Any colour you like

Pigmentation in wild and captive birds

source: Tim Birkhead
Independent Review February 10 2003 p12

Humans have long sought to change the colour of birds, from when they were initially domesticated. Pigeons and geese were the first to be domesticated, some 5,000 years ago, followed by chickens. Birds might appear that lacked pigments. Colours might be changed through mutations, or through long-term gradual change. Yellow canaries were gradually developed, and full yellows were recorded by 1700. There are some 30 colours variations for budgies, which are green in the wild. Zebra finches have also been bred with different colour variations.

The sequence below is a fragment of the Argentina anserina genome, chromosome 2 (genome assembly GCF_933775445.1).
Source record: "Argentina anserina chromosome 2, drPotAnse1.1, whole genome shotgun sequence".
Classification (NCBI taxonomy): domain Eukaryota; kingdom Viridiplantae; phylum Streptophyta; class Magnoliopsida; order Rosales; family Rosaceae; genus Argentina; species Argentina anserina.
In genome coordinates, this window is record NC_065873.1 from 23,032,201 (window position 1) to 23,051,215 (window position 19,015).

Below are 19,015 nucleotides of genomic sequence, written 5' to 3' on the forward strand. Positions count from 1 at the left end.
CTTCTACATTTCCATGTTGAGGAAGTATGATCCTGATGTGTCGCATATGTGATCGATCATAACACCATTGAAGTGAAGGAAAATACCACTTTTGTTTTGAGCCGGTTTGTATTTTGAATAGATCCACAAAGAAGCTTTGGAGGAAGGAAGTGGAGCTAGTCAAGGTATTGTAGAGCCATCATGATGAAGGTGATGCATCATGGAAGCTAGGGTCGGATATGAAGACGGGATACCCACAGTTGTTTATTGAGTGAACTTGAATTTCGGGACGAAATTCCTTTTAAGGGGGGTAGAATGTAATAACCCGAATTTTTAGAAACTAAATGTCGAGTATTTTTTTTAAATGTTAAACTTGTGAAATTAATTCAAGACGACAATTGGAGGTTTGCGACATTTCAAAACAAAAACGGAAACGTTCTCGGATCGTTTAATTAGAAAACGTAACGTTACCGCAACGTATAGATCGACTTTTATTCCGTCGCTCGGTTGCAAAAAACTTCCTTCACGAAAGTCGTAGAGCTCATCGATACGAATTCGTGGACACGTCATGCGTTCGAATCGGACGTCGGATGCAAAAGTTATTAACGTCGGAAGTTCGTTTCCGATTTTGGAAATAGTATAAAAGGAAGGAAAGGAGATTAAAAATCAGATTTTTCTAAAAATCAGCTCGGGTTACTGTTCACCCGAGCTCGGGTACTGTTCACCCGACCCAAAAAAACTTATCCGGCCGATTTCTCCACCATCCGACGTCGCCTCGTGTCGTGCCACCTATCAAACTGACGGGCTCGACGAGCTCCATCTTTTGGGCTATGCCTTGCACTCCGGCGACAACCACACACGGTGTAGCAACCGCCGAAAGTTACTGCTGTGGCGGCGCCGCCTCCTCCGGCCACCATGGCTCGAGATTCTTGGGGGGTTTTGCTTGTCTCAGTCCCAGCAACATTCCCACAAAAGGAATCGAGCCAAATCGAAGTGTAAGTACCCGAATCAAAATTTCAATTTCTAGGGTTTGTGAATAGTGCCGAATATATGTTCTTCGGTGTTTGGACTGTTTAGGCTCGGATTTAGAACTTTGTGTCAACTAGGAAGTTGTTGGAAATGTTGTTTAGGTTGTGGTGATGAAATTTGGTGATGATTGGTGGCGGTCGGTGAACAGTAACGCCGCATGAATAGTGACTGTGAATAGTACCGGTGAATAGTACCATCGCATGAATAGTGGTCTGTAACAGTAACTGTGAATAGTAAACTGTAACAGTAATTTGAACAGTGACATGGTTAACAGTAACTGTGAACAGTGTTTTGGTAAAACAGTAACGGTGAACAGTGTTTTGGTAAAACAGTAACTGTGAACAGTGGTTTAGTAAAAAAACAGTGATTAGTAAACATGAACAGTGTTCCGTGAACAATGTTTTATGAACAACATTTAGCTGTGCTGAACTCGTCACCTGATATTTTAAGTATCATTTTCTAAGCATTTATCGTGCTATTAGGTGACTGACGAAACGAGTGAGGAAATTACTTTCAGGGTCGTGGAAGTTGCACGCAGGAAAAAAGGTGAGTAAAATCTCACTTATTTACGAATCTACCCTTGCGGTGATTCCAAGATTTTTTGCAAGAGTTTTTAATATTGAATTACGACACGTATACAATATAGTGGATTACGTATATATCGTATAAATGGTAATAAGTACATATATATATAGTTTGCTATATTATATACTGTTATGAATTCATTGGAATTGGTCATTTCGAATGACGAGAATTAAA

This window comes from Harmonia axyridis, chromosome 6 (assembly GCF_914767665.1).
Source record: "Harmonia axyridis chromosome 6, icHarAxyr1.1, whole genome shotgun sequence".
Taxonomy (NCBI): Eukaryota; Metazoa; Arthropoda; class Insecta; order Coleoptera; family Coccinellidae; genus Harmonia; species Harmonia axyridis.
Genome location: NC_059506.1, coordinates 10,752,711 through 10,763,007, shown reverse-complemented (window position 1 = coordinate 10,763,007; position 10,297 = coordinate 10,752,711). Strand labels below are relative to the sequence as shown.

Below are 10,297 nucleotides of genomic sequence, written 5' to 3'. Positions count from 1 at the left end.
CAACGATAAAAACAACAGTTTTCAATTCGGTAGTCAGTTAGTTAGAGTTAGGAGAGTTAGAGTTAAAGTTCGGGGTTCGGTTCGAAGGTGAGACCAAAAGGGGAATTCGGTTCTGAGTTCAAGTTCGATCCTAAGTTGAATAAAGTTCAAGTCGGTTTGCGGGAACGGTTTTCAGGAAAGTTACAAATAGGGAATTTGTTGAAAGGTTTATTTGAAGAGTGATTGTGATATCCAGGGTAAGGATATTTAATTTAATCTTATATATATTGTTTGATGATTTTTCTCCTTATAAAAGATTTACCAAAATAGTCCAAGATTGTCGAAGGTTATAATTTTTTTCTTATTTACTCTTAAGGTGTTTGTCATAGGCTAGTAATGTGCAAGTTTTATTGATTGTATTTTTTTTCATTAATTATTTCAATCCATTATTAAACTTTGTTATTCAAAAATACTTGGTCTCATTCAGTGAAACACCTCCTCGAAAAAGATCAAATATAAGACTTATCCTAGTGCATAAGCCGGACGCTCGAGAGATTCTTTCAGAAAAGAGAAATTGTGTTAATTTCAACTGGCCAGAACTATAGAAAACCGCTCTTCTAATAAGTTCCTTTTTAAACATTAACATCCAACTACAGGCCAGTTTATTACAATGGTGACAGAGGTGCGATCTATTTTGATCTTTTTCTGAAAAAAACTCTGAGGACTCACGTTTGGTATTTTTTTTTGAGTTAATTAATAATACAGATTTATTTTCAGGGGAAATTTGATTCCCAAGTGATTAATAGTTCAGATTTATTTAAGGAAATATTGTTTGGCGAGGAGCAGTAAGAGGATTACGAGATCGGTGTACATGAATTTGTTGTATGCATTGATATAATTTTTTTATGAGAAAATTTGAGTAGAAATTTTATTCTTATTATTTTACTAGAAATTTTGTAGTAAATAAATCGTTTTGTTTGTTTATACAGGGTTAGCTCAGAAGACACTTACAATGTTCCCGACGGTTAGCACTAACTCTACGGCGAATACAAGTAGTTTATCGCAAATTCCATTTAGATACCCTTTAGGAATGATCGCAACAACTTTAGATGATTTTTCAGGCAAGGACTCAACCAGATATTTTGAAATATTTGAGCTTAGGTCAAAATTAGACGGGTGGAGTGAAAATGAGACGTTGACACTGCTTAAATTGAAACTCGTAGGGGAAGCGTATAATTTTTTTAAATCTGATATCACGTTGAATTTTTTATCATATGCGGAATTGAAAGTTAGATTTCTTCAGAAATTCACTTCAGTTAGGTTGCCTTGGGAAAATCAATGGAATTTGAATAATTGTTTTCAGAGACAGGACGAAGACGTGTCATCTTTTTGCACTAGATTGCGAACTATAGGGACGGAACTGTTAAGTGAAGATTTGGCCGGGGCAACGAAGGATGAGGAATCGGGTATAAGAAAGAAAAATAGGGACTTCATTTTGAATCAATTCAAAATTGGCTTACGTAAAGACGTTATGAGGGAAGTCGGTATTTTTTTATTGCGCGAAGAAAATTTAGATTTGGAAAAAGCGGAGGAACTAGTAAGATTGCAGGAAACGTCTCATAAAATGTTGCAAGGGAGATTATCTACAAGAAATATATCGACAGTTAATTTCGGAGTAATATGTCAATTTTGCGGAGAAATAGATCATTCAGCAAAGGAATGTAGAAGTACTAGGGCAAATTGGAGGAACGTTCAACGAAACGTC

Dyeing birds was once common, whether by dyeing feathers externally, or by feeding birds such as canaries red peppers when the birds were moulting. Carotenoids can affect the plumage of wild birds, and are found in shrimps and other foods. Captive birds deprived of carotenoids they would eat in the wild can lose their bright colour. A bright red colour may signal good health in some species, especially in a male bird, and females of these species prefer redder males.